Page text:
Logic and the art of not being offended

It was not too long ago that an acquaintance of mine said something incredibly absurd with the utmost sincerity. I don’t harbour any animosity over her remark but I’m sensing it has become indicative of a rather unfortunate intellectual trend in political discourse. The individual had been criticizing one of her friends for expressing the view that members of the LGBTT community should not be allowed to marry.

The comment did not strike me as odd and seemed to appeal to traditional Christian values, so I found the line of thought completely unoriginal but relatively cogent. A proper articulation of her argument was: tradition and religion are valuable in terms of their enrichment of the experience of their participants. If one concedes that the social paradigm of entering into marriage was and should remain exclusive to couples of the opposite sex, then it follows that the law, which is derived from religious and cultural values, should restrict same sex couples from it.

Although I myself am in favour of same sex marriage, I do not think less of anyone or assume that they harbour maliciousness if they disagree. As long as they do no physical harm to their own or anyone else’s person I welcome the disagreement. If no one is gay bashing, shouting racial slurs from the rooftops and gathering with pitchforks in hand, there’s a lot of room for reasonable discussion. Furthermore I do not think it represents hatred or an assault on fundamental justice to allow a peaceful person to speak their mind on a controversial topic.

In my friend’s response, I thought that she might construct a reasonable argument in favour of same sex marriage, but, as a result of either a sheer lack of understanding, or a bizarre sense of political vanity she became irritated and offended. She suggested that his objection meant abusing fundamental human rights and therefore he was arguing for something bad.

This was essentially the content of their exchange: Her: “You are wrong!” Her friend: “Why?” Her: “Because you believe something that is bad.” Her friend: “Why is it bad?” Her: “Because it’s wrong.” Her friend: “Why is it wrong?” Her: “Because it’s bad.” Etc. Basically the kind of meaningless banter you would hear on FOX News. Only her argument wasn’t psychotic. It was just stupid.
I might be pro same sex marriage but I’m also anti dumb argument.

Naturally I attempted to correct her on her logic and explain that we have the freedom to express opposing views. She responded with some choice expletives, articulated in a far less cogent form than her argument. And I, not being particularly interested in discovering the cause of her mood, terminated the discussion. Her exact conclusion regarding Canadian jurisprudence was: “When it comes to human rights we shouldn’t have to think critically.”

I think that my friend meant something like: “The spirit of tolerance and what is moral in our culture should be so engraved on the minds of Canadians that our laws and policies cannot help but reflect sound justice — and that indiscriminate benevolence and kindness should become second nature.” She was arguing with sentiment. It’s a pleasant thought. But her original statement, whether intentional or not, is remarkably prejudiced. It reflects both a lack of logic and a lack of understanding of the importance of human rights.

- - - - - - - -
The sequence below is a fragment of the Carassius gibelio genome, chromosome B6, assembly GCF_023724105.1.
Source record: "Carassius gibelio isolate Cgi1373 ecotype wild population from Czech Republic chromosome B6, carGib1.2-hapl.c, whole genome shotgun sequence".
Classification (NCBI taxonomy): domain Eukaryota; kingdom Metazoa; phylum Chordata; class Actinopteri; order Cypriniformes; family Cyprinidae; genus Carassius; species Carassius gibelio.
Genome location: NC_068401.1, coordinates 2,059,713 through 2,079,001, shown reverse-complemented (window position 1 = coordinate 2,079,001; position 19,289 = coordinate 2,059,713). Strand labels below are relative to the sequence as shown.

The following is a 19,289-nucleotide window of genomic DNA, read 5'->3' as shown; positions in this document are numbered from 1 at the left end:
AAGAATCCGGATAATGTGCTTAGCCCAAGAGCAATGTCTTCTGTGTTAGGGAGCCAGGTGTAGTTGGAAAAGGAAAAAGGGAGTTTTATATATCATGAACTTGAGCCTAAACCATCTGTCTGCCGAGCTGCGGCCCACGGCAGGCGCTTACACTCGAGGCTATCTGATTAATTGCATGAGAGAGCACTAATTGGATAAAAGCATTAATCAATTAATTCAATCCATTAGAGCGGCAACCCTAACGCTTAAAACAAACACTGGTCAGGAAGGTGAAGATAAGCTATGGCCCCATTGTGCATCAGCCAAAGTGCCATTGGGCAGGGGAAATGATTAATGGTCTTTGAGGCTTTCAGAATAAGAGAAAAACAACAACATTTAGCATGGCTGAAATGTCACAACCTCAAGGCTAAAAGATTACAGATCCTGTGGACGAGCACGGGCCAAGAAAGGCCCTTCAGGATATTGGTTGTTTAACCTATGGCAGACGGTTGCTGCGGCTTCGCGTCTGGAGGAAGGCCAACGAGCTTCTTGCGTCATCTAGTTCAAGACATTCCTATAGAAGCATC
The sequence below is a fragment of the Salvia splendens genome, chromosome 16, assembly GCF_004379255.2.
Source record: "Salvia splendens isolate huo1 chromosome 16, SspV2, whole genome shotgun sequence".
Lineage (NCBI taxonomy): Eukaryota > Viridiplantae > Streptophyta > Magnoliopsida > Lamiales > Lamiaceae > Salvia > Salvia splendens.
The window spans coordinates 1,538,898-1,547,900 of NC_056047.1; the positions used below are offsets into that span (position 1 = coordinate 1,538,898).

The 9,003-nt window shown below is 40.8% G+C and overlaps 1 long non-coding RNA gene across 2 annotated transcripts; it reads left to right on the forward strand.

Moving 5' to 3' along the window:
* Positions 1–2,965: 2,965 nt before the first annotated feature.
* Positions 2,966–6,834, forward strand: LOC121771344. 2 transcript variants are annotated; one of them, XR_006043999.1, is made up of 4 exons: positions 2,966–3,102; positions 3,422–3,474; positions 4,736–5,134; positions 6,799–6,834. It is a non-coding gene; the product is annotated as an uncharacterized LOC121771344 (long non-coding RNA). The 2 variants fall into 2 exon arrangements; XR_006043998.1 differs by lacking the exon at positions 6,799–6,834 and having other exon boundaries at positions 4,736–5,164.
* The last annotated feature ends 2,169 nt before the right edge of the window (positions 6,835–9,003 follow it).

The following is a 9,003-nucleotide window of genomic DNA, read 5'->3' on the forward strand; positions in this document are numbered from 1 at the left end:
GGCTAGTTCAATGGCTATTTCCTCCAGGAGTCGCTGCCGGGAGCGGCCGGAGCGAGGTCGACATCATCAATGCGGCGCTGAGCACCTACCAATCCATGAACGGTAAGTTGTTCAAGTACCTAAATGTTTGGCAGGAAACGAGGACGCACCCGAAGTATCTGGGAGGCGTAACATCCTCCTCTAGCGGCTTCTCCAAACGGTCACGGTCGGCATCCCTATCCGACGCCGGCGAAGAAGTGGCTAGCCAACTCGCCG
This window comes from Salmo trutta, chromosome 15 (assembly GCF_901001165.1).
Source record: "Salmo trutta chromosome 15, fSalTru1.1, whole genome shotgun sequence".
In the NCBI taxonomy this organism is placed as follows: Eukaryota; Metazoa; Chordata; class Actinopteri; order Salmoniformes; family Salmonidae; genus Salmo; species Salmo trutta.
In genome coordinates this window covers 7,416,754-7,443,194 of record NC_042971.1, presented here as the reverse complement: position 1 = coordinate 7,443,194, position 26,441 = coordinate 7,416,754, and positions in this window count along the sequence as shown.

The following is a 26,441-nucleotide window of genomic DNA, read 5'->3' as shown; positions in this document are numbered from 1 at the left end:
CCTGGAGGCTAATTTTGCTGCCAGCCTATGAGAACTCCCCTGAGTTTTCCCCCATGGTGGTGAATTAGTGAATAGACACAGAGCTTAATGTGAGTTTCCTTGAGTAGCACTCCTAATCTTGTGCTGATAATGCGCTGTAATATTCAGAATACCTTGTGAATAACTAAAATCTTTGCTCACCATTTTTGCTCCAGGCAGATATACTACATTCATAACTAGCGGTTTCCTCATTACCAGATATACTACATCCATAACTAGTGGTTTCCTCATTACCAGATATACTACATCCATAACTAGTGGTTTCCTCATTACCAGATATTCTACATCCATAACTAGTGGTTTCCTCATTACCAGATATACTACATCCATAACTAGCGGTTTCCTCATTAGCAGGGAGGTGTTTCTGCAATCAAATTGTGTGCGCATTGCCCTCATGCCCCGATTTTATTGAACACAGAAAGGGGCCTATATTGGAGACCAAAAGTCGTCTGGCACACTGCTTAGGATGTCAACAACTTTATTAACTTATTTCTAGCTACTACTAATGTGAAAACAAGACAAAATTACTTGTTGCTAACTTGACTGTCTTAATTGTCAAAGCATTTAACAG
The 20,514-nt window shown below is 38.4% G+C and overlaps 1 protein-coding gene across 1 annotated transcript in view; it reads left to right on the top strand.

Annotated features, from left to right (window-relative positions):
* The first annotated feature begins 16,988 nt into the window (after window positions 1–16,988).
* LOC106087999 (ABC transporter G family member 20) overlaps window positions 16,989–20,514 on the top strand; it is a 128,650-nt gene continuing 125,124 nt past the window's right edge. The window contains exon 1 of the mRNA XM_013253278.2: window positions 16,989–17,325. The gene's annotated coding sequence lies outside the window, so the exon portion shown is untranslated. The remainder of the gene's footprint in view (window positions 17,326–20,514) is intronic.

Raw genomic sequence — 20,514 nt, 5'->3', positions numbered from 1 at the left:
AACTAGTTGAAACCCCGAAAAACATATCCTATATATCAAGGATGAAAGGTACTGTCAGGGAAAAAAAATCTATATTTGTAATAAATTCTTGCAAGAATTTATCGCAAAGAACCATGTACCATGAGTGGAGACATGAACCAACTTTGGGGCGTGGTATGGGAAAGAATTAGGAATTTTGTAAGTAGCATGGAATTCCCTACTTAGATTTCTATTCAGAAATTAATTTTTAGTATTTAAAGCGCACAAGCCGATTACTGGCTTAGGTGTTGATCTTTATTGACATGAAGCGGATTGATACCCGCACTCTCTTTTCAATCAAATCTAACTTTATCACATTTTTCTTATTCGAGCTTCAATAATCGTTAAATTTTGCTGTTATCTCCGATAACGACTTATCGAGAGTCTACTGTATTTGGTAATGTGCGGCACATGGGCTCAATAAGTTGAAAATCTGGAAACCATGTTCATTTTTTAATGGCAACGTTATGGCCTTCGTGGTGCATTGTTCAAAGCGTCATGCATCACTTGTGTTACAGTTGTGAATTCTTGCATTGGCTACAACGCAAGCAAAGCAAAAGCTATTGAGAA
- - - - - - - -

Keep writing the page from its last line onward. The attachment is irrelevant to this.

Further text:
Her sentiment although intentionally pleasant, was that the proper constitution of everyone’s thoughts on human rights should: A. be homogonous and B. fit solely with one conception of neo-liberal values. That is totalitarian. We must always question and criticize when it comes to social mores. Wars have been fought over our right to do so.

We continue to study the solar system, caves, and the oceans. Why abandon the study of justice?

Differing opinions enrich understanding in all areas. Valuing freedom and justice is nice, but I would rather people hold each other in contempt for good reasons than get along because they all think the same way or are all equally dumb. If I had kids I wouldn’t want them to learn that they should just accept the morals taught to them in school.

I’d want to raise kids who think outside the box and are strong enough to contradict the popular view. I don’t worry about myself. I can recognize crap when I see it. But I’m worried about the future. If people aren’t being taught logic and the worth of basic freedoms, something fundamental about this country could be lost.

People are far too easily offended these days. I respect people who take a stand on an issue that’s close to them, but too many people want to jump behind a flag and advocate for something. And they get really offended when you say something off colour or, God-forbid, disagree with them.

I know words hurt, and can leave emotional scars. However, there’s absolutely no reason for someone to waste emotional energy or go out of their way to feel hurt, for the sole purpose of playing the martyr.

Hearing each other out and valuing what someone else has to say, that’s what debate should be about. Don’t take yourself too seriously this year. You’ll feel liberated and have a lot more fun.

Al Klassen believes freedom of speech means being willing to tolerate opinions you disagree with.

Illustration by tess vincent